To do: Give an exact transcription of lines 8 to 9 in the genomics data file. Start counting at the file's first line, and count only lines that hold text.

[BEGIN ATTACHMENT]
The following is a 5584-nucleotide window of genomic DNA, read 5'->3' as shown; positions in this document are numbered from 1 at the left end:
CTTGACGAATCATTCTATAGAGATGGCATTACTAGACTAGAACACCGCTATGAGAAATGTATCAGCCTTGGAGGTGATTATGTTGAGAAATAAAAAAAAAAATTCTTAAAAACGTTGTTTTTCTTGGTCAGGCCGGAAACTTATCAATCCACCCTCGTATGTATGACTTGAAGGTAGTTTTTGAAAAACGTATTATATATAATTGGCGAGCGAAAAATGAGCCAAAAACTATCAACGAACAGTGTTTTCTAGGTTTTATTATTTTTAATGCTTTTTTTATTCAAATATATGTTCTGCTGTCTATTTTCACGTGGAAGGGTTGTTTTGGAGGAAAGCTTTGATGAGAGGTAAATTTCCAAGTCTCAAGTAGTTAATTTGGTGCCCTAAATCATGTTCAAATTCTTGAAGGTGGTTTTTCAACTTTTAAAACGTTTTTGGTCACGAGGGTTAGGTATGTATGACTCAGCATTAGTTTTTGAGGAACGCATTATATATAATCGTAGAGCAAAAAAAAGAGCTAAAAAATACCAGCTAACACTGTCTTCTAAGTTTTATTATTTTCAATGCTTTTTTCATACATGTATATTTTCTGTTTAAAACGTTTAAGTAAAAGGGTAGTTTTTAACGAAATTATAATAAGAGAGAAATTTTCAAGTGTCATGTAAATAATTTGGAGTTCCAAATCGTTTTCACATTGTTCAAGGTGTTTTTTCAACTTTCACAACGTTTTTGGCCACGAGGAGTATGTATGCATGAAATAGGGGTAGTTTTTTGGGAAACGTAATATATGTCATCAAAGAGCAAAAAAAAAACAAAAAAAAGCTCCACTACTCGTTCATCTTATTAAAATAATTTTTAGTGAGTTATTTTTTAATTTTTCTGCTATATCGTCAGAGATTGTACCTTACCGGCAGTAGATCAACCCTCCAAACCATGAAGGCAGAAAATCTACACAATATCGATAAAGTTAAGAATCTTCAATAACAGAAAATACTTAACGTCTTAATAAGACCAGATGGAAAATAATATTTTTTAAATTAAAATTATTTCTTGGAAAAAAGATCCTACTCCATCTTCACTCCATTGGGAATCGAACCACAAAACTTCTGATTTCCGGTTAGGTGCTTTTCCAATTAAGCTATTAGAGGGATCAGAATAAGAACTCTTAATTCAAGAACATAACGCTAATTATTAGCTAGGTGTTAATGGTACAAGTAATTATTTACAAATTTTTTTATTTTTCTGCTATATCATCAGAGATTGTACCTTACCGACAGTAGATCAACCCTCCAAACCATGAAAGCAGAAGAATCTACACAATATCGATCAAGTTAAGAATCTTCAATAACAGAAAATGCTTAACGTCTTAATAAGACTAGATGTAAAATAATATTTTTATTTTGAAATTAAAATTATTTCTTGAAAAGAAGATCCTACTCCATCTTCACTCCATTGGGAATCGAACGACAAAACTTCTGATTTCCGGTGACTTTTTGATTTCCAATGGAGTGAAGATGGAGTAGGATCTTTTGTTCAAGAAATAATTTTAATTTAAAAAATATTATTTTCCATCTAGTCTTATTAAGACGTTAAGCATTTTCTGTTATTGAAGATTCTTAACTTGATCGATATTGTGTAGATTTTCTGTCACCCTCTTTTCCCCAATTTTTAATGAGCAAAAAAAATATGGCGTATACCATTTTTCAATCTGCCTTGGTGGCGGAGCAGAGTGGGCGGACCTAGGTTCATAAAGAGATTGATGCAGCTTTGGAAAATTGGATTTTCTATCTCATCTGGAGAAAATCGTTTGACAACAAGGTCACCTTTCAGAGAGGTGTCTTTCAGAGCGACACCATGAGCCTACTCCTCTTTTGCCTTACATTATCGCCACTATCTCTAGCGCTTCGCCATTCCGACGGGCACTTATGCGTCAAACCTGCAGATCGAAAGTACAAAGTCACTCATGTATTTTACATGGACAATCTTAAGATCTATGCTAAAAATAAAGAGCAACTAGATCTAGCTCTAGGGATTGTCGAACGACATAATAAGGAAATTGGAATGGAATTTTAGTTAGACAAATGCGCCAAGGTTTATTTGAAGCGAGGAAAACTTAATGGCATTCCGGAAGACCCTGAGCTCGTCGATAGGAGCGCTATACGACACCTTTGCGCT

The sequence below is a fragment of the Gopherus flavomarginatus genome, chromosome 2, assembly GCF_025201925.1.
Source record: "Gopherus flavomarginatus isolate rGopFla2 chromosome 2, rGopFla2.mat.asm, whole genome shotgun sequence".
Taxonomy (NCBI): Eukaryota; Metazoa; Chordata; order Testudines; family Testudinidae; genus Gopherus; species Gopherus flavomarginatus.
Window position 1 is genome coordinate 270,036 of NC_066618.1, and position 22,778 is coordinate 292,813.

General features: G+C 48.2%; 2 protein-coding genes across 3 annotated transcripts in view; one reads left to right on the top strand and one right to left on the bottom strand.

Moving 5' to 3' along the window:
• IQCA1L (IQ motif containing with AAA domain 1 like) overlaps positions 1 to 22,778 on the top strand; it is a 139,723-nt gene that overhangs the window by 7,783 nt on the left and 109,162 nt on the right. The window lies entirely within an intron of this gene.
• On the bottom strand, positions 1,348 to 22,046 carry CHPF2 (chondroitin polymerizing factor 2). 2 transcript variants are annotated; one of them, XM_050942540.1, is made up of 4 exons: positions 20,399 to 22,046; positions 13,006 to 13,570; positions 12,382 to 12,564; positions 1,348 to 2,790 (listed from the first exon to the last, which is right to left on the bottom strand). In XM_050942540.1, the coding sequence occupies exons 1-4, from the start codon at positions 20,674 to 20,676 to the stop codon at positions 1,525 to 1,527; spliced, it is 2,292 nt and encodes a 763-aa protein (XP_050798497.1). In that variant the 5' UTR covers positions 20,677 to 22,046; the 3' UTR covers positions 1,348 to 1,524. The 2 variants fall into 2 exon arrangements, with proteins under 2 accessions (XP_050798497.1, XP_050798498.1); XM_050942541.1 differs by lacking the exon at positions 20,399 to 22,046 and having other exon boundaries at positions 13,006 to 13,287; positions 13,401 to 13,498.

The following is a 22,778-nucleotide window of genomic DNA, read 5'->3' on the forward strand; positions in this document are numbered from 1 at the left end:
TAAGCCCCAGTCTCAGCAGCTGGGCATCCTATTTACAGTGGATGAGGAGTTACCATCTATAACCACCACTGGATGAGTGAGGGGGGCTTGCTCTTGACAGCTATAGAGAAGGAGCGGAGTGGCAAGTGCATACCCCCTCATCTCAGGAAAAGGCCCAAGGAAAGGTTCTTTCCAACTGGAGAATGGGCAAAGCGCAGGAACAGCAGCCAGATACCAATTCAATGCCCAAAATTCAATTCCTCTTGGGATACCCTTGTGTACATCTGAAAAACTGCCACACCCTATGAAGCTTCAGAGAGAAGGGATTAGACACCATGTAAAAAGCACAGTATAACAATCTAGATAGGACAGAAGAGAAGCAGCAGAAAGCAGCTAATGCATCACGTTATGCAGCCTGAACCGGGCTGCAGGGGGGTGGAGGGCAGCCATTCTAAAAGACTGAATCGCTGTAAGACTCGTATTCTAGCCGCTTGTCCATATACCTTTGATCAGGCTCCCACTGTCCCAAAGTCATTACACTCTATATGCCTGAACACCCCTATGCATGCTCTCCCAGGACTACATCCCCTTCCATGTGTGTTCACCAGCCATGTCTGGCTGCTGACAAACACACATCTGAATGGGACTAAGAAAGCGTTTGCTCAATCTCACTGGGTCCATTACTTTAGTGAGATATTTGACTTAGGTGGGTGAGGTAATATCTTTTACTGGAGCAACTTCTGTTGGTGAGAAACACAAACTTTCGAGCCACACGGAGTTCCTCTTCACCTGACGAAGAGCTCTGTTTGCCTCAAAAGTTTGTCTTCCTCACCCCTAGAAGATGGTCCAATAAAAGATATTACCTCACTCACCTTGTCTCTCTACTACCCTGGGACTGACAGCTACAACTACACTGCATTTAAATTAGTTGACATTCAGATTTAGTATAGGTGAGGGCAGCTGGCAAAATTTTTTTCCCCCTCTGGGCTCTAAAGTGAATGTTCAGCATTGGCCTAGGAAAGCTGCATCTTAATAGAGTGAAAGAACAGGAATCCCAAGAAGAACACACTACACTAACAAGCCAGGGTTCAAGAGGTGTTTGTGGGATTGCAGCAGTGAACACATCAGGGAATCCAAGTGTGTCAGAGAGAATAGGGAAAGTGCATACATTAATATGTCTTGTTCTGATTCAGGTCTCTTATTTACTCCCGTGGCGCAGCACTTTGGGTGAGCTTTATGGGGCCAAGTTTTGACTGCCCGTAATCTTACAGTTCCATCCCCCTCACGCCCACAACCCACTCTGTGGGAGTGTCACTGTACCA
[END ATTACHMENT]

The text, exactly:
Moving 5' to 3' along the window:
• IQCA1L (IQ motif containing with AAA domain 1 like) overlaps positions 1 to 22,778 on the top strand; it is a 139,723-nt gene that overhangs the window by 7,783 nt on the left and 109,162 nt on the right. The window lies entirely within an intron of this gene.